New homes for two Gurkha brothers
Kul and Gunga are brothers. They served in the same Gurkha Battalion, fighting in Malaya, Borneo and Brunei. They live in a remote Himalayan village called Lankachhar with their families. Both of their homes were destroyed two years ago in the Nepal earthquakes.
Corporal Gunga Bahadur Gurung
Gunga joined the British Army in time to be involved in three of the major conflicts of the 50s and 60s. With the 6th Gurkha Rifles, he went first to Malaysia in 1959, where he had the dangerous task of running signals between units.
When the Brunei Revolt took place in 1962, Gunga was one of the Gurkhas who sailed to suppress the rebellion. He was back there during the Borneo confrontation, still as a signalman on patrol in the jungle.
“It was a risky job. In one ambush my friend was shot down while we were running for cover. I crawled back to find him covered in blood. I called a helicopter for evacuation but he later died in hospital. It was a very sad day.
“I would think about my younger brother sometimes. He was in the same battalion but a different company. He was so close but we couldn’t see each other!”
Following in his brother’s footsteps
When Rifleman Kulbahadur Gurung joined the British Army in 1960, he was posted to the same unit as his elder brother – 2nd Battalion 6th Gurkha Rifles. It wasn’t long before he got his first taste of action, in the Borneo campaign.
“It was a lot of stop and start. We would spend a long time waiting in the jungle to ambush the enemy. Then when they came, there would be a lot of firing.
“After Borneo, I went back to Hong Kong where the Gurkhas were based. It was my turn to train Fijian soldiers joining the British Army.”
After retiring, Kul followed in his brother’s footsteps again, returning to their ancestral home of Lankachhar village in Kaski district, Nepal. Like his brother, he was eligible for the standard Army pension. He would spend 18 years working as a security guard in India before moving home for good.
The 2015 earthquakes
On 25 April 2015, Kul was at home with his wife, daughter-in-law and grandchildren.
“We were just eating lunch and suddenly everything started shaking. We ran outside and watched as the house cracked and then crumbled. It was terrifying, moments later and we would have been buried under rubble.”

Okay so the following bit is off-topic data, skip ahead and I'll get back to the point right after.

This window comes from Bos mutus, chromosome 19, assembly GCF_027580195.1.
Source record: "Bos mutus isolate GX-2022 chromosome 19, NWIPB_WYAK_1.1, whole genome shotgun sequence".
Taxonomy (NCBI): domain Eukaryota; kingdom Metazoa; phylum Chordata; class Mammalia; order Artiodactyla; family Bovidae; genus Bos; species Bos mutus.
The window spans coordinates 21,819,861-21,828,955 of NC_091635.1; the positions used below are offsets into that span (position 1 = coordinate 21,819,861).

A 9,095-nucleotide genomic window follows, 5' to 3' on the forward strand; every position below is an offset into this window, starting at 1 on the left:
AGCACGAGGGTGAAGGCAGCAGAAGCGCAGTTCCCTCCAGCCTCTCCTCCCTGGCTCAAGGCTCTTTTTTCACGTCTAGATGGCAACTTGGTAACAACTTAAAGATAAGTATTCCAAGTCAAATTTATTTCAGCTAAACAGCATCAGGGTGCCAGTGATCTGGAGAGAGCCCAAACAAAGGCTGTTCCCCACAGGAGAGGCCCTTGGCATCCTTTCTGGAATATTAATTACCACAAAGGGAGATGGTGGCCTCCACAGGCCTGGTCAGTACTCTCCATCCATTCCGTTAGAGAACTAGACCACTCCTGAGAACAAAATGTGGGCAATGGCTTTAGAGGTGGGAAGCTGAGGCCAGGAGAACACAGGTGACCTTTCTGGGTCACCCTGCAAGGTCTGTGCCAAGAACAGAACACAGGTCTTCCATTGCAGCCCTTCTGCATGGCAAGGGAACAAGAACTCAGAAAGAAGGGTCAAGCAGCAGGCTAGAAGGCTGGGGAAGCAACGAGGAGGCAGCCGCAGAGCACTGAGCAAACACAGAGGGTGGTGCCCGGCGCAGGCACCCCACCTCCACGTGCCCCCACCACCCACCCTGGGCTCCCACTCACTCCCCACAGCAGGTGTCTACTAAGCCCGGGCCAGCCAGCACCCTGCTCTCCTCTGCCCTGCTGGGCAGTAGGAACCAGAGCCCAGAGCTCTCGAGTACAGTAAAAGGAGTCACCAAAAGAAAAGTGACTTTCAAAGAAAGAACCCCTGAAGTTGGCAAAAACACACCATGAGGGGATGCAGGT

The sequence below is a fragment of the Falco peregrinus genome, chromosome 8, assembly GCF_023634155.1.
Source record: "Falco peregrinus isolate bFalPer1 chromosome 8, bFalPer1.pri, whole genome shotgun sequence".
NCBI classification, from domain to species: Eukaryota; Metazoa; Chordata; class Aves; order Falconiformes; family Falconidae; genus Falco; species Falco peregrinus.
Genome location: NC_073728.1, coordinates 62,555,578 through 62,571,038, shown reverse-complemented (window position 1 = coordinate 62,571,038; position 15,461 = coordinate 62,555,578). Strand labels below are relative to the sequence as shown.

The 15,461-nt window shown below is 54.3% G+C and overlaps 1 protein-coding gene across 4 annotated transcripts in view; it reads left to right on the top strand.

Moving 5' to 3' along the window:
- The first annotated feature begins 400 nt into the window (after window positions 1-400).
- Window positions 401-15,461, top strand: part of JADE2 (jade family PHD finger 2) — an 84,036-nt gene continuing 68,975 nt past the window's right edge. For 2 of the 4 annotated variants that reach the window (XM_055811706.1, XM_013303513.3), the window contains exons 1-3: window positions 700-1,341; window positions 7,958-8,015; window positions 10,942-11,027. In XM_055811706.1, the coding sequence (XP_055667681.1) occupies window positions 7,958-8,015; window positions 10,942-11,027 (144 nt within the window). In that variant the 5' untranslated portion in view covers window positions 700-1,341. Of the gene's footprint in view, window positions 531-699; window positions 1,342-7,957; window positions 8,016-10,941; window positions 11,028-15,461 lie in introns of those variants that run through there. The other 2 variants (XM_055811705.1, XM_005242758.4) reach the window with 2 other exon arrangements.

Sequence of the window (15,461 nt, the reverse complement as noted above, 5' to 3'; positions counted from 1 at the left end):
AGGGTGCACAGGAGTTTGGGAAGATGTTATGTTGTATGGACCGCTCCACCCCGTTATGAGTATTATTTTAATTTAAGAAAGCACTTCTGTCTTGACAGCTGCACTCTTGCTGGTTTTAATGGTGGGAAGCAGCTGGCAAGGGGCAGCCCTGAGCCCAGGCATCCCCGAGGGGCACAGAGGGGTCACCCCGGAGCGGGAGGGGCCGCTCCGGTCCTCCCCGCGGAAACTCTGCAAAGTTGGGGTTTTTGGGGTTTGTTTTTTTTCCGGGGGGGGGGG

The family moved in to the one part of the house that was still standing. The Gurkha Welfare Trust then began work on a new home for them, which is due for completion imminently. For Kul, it can’t come soon enough:
“Life is very hard now. There are five of us in one room, including my granddaughter who is only a baby. There’s no privacy; it’s hard to even sleep. The worst is when it rains because we can’t even go outside and the roof leaks. We have to cook in a shack. I can’t wait to move in to the new house.”
Gunga was away from home at a religious festival when the first earthquake struck.
“The shaking was frightening. My daughter is disabled and she was at home so I was very worried. I rushed home to find her and my house was on the verge of collapse.
“After a month or so I went to The Gurkha Welfare Trust Welfare Centre to tell them what had happened. They brought a temporary shelter and looked at the damage. They later said they could help to rebuild the house. It was a big relief.
“Since construction began four months ago we’ve been borrowing a room from my neighbour but it is very small and difficult to move. I don’t want to inconvenience my friend for too long. It will be very good to have this new house.”
In addition to our hardship support, Kul also makes use of the Trust’s medical scheme to treat his hypertension.
“I used to visit the Welfare Centre but now my brother picks them up because I find it harder to walk. Now, even though I’m younger, I can’t keep up with him! The mobile doctors have visited me though.”
With Lankachhar situated on top of a steep hill, Kul is fairly cut off from the outside world. He’s incredibly grateful for the help GWT has given in bringing support directly to his home.